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Publication numberUS6131849 A
Publication typeGrant
Application numberUS 09/203,769
Publication dateOct 17, 2000
Filing dateDec 2, 1998
Priority dateDec 2, 1998
Fee statusPaid
Publication number09203769, 203769, US 6131849 A, US 6131849A, US-A-6131849, US6131849 A, US6131849A
InventorsDaniel A. Nyhus
Original AssigneeMcdonnell Douglas Helicopter Company
Export CitationBiBTeX, EndNote, RefMan
External Links: USPTO, USPTO Assignment, Espacenet
Articulating/telescoping duct for reaction drive helicopters
US 6131849 A
Abstract
An articulating and telescoping duct is provided for use in a helicopter reaction drive flow path for ducting the exhaust and/or bypass gases from the aircraft engine into the flow ducts of the rotor blades. In a preferred embodiment the telescoping duct comprises a tubular member having a bead formed at each end. Each of the beads has an outside surface formed into a spherically curved sector that is centered radially about the axis of the tubular member. The receiving duct at one end comprises a complementary spherical bore that seals against and retains the spherical outside surface of the tubular member while permitting the tubular member to articulate relative to the receiving duct. The receiving duct at the other end comprises a complementary cylindrical bore that seals against the spherical outside surface of the tubular member while permitting the tubular member both to articulate relative to and telescope in and out of the cylindrical bore.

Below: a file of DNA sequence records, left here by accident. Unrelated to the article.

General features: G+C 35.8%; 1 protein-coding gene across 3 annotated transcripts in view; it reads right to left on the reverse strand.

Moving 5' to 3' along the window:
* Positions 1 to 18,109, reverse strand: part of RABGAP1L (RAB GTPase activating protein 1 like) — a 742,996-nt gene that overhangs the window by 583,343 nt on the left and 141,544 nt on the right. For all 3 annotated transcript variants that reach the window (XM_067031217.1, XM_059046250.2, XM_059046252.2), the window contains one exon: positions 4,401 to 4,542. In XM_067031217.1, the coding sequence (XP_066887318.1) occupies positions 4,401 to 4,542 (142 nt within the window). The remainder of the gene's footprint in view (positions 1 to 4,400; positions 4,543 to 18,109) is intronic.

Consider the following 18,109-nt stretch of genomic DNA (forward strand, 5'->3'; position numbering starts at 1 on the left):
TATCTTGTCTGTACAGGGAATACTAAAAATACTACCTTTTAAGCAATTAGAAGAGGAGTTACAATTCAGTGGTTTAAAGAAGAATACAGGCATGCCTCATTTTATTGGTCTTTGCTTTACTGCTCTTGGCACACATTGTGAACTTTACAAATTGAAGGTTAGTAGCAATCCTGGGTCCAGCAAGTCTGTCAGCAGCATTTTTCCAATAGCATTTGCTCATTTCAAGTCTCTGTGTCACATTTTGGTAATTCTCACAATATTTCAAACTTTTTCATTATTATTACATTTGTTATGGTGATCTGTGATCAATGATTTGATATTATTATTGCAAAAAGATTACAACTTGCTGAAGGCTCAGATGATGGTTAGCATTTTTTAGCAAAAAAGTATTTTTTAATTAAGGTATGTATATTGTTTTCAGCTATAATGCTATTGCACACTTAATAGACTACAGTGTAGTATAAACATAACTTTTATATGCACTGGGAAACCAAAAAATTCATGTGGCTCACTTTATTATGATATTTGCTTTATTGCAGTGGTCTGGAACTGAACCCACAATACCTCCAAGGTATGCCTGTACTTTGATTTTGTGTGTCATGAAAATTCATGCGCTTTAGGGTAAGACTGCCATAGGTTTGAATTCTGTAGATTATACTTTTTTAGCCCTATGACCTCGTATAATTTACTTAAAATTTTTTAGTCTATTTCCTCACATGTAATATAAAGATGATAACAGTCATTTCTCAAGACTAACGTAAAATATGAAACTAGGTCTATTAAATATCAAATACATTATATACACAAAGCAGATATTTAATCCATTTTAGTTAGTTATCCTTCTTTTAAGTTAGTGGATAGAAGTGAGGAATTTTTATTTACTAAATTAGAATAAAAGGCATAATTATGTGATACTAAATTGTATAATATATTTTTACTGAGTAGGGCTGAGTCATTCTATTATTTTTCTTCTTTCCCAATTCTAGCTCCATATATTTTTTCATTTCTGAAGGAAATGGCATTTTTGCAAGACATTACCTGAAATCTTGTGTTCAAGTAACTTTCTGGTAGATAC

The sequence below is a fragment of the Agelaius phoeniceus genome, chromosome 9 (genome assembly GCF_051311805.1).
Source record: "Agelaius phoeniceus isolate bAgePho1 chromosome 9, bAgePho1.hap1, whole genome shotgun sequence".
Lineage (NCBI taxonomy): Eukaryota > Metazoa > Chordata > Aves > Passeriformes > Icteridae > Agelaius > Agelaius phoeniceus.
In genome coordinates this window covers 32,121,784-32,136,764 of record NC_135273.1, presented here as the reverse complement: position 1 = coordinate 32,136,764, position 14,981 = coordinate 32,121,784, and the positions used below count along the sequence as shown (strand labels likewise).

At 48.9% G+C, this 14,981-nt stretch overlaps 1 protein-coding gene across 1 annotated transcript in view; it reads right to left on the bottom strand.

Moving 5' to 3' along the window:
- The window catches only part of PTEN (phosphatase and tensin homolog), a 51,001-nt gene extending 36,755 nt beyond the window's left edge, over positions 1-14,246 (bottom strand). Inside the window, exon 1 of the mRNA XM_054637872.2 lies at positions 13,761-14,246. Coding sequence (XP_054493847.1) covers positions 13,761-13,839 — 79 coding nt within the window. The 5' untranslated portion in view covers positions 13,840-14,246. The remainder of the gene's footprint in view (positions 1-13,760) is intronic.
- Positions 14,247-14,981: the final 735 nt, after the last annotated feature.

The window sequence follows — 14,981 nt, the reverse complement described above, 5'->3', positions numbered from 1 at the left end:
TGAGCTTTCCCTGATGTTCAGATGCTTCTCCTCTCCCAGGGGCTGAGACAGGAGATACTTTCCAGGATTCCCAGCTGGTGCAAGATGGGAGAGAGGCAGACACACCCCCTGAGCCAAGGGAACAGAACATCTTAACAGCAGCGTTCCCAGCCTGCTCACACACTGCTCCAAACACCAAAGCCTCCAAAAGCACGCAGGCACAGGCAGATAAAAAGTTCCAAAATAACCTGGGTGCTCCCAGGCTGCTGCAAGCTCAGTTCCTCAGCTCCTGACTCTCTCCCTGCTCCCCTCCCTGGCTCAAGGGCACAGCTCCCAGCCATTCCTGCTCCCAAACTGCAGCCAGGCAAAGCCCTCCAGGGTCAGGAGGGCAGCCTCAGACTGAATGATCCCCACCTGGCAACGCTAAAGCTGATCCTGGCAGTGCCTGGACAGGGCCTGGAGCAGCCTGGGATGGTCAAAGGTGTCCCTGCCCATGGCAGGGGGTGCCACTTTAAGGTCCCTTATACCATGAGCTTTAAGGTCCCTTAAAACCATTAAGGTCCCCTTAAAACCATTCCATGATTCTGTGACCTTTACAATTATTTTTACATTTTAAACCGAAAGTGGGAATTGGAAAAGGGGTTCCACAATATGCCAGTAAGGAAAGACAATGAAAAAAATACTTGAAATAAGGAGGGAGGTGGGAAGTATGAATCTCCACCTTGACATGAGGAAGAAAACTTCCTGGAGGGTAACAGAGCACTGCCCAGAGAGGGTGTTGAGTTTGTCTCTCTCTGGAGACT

By incorporating an articulating and telescoping duct into the flow path of the reaction drive it is possible to route the exhaust gases from the engine to the rotor blades with less total duct length and with fewer bends than was heretofore possible, thereby reducing the total losses associated with the ducting with a concomitant increase in aircraft efficiency.
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Claims(7)
What is claimed is:
1. A reaction drive apparatus comprising:
a turbine engine having an exhaust outlet providing a source of pressurized gas;
a rotor blade assembly comprising a rotor hub and a plurality of rotor blades, each of said plurality of rotor blades comprising an internal duct having an inlet and an exit nozzle; and
a duct providing fluid communication between said exhaust outlet and one of said inlets, said duct comprising:
a first fluid conduit;
a second fluid conduit; and
an intermediate fluid conduit comprising a tubular member disposed between said first and second fluid conduits, said intermediate fluid conduit comprising first and second ends and a longitudinal axis, said first and second ends each comprising a bead formed about said end, said beads each comprising an outer surface formed into a spherically curved sector radially disposed about said longitudinal axis;
said first fluid conduit comprising a complementary spherical bore disposed about said first end, said complementary spherical bore cooperating with said first end to sealingly and pivotally retain said first end;
said second fluid conduit comprising a complementary cylindrical bore disposed about said second end, said complementary cylindrical bore directly engaging said second end to slidably and pivotally engage said second end.